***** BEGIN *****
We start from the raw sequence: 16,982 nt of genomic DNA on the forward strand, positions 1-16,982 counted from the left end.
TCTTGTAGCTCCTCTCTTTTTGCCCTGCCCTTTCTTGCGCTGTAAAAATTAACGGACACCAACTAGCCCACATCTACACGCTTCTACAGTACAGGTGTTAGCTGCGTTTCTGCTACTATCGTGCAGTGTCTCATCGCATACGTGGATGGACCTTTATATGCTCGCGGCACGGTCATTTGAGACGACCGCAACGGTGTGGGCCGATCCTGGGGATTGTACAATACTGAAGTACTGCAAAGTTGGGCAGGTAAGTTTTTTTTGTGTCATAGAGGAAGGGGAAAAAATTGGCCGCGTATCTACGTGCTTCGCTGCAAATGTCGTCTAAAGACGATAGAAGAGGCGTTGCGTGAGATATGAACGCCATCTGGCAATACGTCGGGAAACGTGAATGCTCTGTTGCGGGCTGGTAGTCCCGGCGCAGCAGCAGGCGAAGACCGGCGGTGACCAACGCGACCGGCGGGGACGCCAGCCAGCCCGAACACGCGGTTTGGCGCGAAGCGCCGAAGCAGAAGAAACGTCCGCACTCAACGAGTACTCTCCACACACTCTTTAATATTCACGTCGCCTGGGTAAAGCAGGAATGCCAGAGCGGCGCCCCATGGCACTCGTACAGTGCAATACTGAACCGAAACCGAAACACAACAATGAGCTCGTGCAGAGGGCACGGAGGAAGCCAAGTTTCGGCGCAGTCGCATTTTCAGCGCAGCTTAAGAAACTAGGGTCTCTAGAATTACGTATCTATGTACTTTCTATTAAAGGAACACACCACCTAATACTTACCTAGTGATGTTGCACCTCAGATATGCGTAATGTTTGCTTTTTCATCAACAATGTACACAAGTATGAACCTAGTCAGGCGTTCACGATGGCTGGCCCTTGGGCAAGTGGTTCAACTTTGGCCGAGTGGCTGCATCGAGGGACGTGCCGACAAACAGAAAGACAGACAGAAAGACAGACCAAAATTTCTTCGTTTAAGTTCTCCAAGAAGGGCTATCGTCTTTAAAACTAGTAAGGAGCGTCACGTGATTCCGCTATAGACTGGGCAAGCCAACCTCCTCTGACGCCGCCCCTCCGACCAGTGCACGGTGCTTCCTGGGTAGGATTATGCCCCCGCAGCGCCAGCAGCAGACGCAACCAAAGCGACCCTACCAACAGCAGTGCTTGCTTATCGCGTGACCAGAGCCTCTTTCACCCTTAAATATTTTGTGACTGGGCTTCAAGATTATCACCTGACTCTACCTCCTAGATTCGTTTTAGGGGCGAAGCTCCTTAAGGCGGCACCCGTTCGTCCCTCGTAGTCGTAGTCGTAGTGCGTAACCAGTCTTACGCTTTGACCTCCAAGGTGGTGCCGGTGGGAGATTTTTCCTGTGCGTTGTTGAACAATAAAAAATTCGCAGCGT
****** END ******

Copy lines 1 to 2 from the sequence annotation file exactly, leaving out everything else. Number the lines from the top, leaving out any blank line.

We start from the raw sequence: 16,982 nt of genomic DNA on the forward strand, positions 1-16,982 counted from the left end.
TCTTGTAGCTCCTCTCTTTTTGCCCTGCCCTTTCTTGCGCTGTAAAAATTAACGGACACCAACTAGCCCACATCTACACGCTTCTACAGTACAGGTGTTAGCTGCGTTTCTGCTACTATCGTGCAGTGTCTCATCGCATACGTGGATGGACCTTTATATGCTCGCGGCACGGTCATTTGAGACGACCGCAACGGTGTGGGCCGATCCTGGGGATTGTACAATACTGAAGTACTGCAAAGTTGGGCAGGTAAGTTTTTTTTGTGTCATAGAGGAAGGGGAAAAAATTGGCCGCGTATCTACGTGCTTCGCTGCAAATGTCGTCTAAAGACGATAGAAGAGGCGTTGCGTGAGATATGAACGCCATCTGGCAATACGTCGGGAAACGTGAATGCTCTGTTGCGGGCTGGTAGTCCCGGCGCAGCAGCAGGCGAAGACCGGCGGTGACCAACGCGACCGGCGGGGACGCCAGCCAGCCCGAACACGCGGTTTGGCGCGAAGCGCCGAAGCAGAAGAAACGTCCGCACTCAACGAGTACTCTCCACACACTCTTTAATATTCACGTCGCCTGGGTAAAGCAGGAATGCCAGAGCGGCGCCCCATGGCACTCGTACAGTGCAATACTGAACCGAAACCGAAACACAACAATGAGCTCGTGCAGAGGGCACGGAGGAAGCCAAGTTTCGGCGCAGTCGCATTTTCAGCGCAGCTTAAGAAACTAGGGTCTCTAGAATTACGTATCTATGTACTTTCTATTAAAGGAACACACCACCTAATACTTACCTAGTGATGTTGCACCTCAGATATGCGTAATGTTTGCTTTTTCATCAACAATGTACACAAGTATGAACCTAGTCAGGCGTTCACGATGGCTGGCCCTTGGGCAAGTGGTTCAACTTTGGCCGAGTGGCTGCATCGAGGGACGTGCCGACAAACAGAAAGACAGACAGAAAGACAGACCAAAATTTCTTCGTTTAAGTTCTCCAAGAAGGGCTATCGTCTTTAAAACTAGTAAGGAGCGTCACGTGATTCCGCTATAGACTGGGCAAGCCAACCTCCTCTGACGCCGCCCCTCCGACCAGTGCACGGTGCTTCCTGGGTAGGATTATGCCCCCGCAGCGCCAGCAGCAGACGCAACCAAAGCGACCCTACCAACAGCAGTGCTTGCTTATCGCGTGACCAGAGCCTCTTTCACCCTTAAATATTTTGTGACTGGGCTTCAAGATTATCACCTGACTCTACCTCCTAGATTCGTTTTAGGGGCGAAGCTCCTTAAGGCGGCACCCGTTCGTCCCTCGTAGTCGTAGTCGTAGTGCGTAACCAGTCTTACGCTTTGACCTCCAAGGTGGTGCCGGTGGGAGATTTTTCCTGTGCGTTGTTGAACAATAAAAAATTCGCAGCGT